THE fight for reinstatement is far from over for 77 National Security Services (NSS) officers who were dismissed by the Thomas Thabane regime in January 2018.
This after the Court of Appeal referred NSS Director, Pheello Ralenkoane’s appeal against a May 2019 High Court judgement ordering their reinstatement back to the High Court.
Justice Semapo Peete granted their appeal against their dismissal in May 2019 but on Friday, Zambian Justice Phillip Musonda, ruled that the matter should be heard again in the High Court by a different judge.
“The appeal succeeds and the matter is remitted back to the High Court to be heard by a different judge,” Justice Musonda ordered. Court of Appeal president, Kananelo Mosito, and Zimbabwean judge, Tafuma Mtshiya, concurred with the ruling. However, the court of appeal judges did not give reasons for their decision.
The 77 officers were appointed by the previous Pakalitha Mosisili-led seven parties’ coalition but they were fired by the current governing coalition allegedly because they had been hired on political grounds. Tumo Lekhooa, who fled the country in 2017, was the NSS boss at the time the 77 officers were hired.
Part of the letter confirming the termination of their employment states that, “After considering your irregular employment into the National Security Service (NSS) … take notice that you are hereby discharged from the service with effect from 1 January 2018”.
In the notice of motion they filed in the High Court on 26 February last year, the dismissed officers asked the court to declare their expulsion as “null and void and of no force in law”.
They also asked the court to order their reinstatement with full pay from February 2018 as they allege they were last paid in January 2018.
They eventually won their case in the High Court in May 2019 when Justice Semapo Peete ruled that Mr Ralenkoane had acted unlawfully by terminating their employment. This after he had first referred the matter to the NSS Board of Inquiry on the grounds that there were some confidential issues relating to the NSS officers which could not be brought before the High Court.
But spy boss, Pheello Ralenkoane, did not take Justice Peete’s judgement lying down and appealed to the Court of Appeal.
One of his prayers was for the matter to be remitted back to the High Court for the merits to be argued. He said Justice Peete erred by refusing to entertain the merits of the case to be argued before ruling in favour of the 77 officers.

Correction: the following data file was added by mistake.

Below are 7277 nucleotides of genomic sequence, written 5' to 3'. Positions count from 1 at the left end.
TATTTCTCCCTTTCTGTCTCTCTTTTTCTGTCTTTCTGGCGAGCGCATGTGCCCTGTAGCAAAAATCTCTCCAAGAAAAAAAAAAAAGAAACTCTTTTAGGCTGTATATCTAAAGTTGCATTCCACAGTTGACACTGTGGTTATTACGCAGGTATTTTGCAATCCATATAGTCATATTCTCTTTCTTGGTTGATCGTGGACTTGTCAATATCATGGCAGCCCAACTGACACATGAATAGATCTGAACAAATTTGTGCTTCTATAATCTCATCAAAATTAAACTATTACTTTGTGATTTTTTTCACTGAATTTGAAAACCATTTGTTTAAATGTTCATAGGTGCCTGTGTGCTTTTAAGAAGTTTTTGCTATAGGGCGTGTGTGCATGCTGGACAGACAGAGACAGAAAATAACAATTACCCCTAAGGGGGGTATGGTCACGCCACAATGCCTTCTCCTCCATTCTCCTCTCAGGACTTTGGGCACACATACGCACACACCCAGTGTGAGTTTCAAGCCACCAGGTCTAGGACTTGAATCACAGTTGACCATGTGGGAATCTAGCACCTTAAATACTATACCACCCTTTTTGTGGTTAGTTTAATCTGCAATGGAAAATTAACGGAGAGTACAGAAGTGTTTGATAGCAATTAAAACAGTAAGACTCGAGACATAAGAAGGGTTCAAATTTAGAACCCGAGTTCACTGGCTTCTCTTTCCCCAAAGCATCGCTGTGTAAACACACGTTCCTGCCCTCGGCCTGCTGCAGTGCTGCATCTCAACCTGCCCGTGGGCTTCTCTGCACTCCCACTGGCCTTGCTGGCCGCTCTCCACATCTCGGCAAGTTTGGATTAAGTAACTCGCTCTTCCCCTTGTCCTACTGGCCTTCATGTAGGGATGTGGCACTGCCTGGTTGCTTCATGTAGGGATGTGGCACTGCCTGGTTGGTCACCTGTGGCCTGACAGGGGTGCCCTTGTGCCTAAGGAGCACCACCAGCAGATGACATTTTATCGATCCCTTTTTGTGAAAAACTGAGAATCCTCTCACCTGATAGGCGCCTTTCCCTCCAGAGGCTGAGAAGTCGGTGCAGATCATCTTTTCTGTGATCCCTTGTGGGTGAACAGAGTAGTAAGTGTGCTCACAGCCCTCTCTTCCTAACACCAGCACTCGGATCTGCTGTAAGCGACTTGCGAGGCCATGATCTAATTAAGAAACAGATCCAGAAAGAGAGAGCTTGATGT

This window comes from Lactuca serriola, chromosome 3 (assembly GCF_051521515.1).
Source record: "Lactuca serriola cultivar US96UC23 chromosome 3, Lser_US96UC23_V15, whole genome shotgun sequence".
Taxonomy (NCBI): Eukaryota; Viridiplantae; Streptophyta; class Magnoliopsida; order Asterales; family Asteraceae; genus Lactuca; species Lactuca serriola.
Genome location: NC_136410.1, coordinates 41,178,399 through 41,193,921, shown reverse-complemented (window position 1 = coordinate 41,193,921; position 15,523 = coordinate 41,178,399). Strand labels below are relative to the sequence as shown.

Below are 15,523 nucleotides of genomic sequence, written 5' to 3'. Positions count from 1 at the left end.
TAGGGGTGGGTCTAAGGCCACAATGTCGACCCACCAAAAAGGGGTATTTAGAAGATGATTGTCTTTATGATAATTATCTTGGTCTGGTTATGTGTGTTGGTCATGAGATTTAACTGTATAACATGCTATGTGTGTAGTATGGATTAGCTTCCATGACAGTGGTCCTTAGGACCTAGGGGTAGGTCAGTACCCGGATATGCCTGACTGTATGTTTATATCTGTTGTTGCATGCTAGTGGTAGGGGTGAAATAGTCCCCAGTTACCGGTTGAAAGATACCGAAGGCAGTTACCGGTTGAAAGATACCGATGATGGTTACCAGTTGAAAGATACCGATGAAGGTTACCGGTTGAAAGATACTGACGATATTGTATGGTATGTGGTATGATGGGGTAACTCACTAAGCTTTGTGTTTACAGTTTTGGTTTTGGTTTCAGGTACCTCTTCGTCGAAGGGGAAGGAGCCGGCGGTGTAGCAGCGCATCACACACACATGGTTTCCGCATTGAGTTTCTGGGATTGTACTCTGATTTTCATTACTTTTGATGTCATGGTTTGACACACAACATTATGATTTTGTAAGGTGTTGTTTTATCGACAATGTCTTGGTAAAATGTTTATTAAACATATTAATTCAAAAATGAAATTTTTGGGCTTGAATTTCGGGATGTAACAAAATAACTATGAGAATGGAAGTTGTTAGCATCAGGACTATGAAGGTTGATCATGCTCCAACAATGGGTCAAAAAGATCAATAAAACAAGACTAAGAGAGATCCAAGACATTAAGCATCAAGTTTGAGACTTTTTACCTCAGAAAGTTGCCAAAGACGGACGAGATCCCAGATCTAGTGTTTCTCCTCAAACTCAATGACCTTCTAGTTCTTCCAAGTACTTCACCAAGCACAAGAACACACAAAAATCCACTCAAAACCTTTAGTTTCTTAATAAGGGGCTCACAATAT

During the 24 October 2019 appeal court hearing, the state counsel, Attorney Monaheng Rasekoai, argued that the High Court incorrectly ruled that the 77 officers were properly hired. He said the verdict was wrong because the 77 officers did not meet the requirements and they exceeded the number of officers who were supposed to be recruited.
“The officers were rightly not afforded a hearing (before their dismissal) because they were improperly hired in that they did not meet the criteria which was specified in the advertisement, which also required a quota of 50 and the not 77 who were hired.
“Even before the recruitment of officers, the NSS board has to advise the director-general who in turn will advise the minister of defence to recruit new members. In this case, this process never occurred because there was no NSS board. Since they were not properly appointed, they were deemed a threat to national security hence the reason of their dismissal,” argued Attorney Rasekoai.
On the NSS officers’ lawyer, Adv Teele KC, argued that the officers were improperly fired as they were dismissed without being afforded a hearing. He said they deserved a hearing as they were already hired.
“The Director-General concedes in his affidavit that they (77 officers) are (NSS) members whose membership was questionable. He could only discharge the expulsion after an inquiry.
“Even if the appointment was irregular, the appellant (Director General) refused to bring the recruitment information saying it was a confidential NSS issue which could not be placed on affidavits hence the judge (Justice Peete) said he did not have jurisdiction to hear the matter, thus, referring it the NSS Board of Inquiry,” Adv Teele KC said.
It remains to be seen who will win the long drawn-out case when the High Court eventually sits and delivers its judgement.